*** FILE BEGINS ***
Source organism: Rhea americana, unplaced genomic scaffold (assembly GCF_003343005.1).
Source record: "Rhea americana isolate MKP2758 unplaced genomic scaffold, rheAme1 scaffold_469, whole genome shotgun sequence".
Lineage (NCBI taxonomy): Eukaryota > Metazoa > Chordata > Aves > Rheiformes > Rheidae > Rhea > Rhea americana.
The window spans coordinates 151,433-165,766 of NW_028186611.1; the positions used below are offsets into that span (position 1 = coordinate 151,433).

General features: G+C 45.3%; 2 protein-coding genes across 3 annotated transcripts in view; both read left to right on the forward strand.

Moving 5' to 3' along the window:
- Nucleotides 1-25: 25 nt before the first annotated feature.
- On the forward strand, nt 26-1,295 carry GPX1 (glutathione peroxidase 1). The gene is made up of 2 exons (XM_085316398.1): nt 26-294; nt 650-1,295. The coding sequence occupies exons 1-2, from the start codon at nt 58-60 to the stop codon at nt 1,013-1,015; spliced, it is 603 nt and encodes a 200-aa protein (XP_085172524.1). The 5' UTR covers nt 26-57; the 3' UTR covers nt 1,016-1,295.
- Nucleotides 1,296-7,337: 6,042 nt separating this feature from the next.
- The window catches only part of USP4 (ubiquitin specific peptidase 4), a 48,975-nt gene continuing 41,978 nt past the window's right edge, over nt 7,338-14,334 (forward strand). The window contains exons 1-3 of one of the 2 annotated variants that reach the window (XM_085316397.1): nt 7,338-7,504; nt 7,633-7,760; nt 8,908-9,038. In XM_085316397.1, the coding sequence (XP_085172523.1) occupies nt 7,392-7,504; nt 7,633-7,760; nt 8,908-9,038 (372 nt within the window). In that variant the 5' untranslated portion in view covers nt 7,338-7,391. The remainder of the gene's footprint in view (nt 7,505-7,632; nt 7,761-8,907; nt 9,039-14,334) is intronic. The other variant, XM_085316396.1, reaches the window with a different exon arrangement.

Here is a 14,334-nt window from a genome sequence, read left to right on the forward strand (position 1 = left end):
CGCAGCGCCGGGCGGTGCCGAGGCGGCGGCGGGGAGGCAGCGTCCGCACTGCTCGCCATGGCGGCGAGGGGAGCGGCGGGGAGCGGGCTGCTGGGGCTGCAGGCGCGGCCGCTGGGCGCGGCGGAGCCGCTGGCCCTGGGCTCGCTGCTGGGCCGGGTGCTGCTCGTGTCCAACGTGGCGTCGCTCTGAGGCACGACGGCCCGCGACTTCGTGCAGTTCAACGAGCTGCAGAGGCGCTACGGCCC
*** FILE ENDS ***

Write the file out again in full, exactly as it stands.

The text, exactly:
Source organism: Rhea americana, unplaced genomic scaffold (assembly GCF_003343005.1).
Source record: "Rhea americana isolate MKP2758 unplaced genomic scaffold, rheAme1 scaffold_469, whole genome shotgun sequence".
Lineage (NCBI taxonomy): Eukaryota > Metazoa > Chordata > Aves > Rheiformes > Rheidae > Rhea > Rhea americana.
The window spans coordinates 151,433-165,766 of NW_028186611.1; the positions used below are offsets into that span (position 1 = coordinate 151,433).

General features: G+C 45.3%; 2 protein-coding genes across 3 annotated transcripts in view; both read left to right on the forward strand.

Moving 5' to 3' along the window:
- Nucleotides 1-25: 25 nt before the first annotated feature.
- On the forward strand, nt 26-1,295 carry GPX1 (glutathione peroxidase 1). The gene is made up of 2 exons (XM_085316398.1): nt 26-294; nt 650-1,295. The coding sequence occupies exons 1-2, from the start codon at nt 58-60 to the stop codon at nt 1,013-1,015; spliced, it is 603 nt and encodes a 200-aa protein (XP_085172524.1). The 5' UTR covers nt 26-57; the 3' UTR covers nt 1,016-1,295.
- Nucleotides 1,296-7,337: 6,042 nt separating this feature from the next.
- The window catches only part of USP4 (ubiquitin specific peptidase 4), a 48,975-nt gene continuing 41,978 nt past the window's right edge, over nt 7,338-14,334 (forward strand). The window contains exons 1-3 of one of the 2 annotated variants that reach the window (XM_085316397.1): nt 7,338-7,504; nt 7,633-7,760; nt 8,908-9,038. In XM_085316397.1, the coding sequence (XP_085172523.1) occupies nt 7,392-7,504; nt 7,633-7,760; nt 8,908-9,038 (372 nt within the window). In that variant the 5' untranslated portion in view covers nt 7,338-7,391. The remainder of the gene's footprint in view (nt 7,505-7,632; nt 7,761-8,907; nt 9,039-14,334) is intronic. The other variant, XM_085316396.1, reaches the window with a different exon arrangement.

Here is a 14,334-nt window from a genome sequence, read left to right on the forward strand (position 1 = left end):
CGCAGCGCCGGGCGGTGCCGAGGCGGCGGCGGGGAGGCAGCGTCCGCACTGCTCGCCATGGCGGCGAGGGGAGCGGCGGGGAGCGGGCTGCTGGGGCTGCAGGCGCGGCCGCTGGGCGCGGCGGAGCCGCTGGCCCTGGGCTCGCTGCTGGGCCGGGTGCTGCTCGTGTCCAACGTGGCGTCGCTCTGAGGCACGACGGCCCGCGACTTCGTGCAGTTCAACGAGCTGCAGAGGCGCTACGGCCC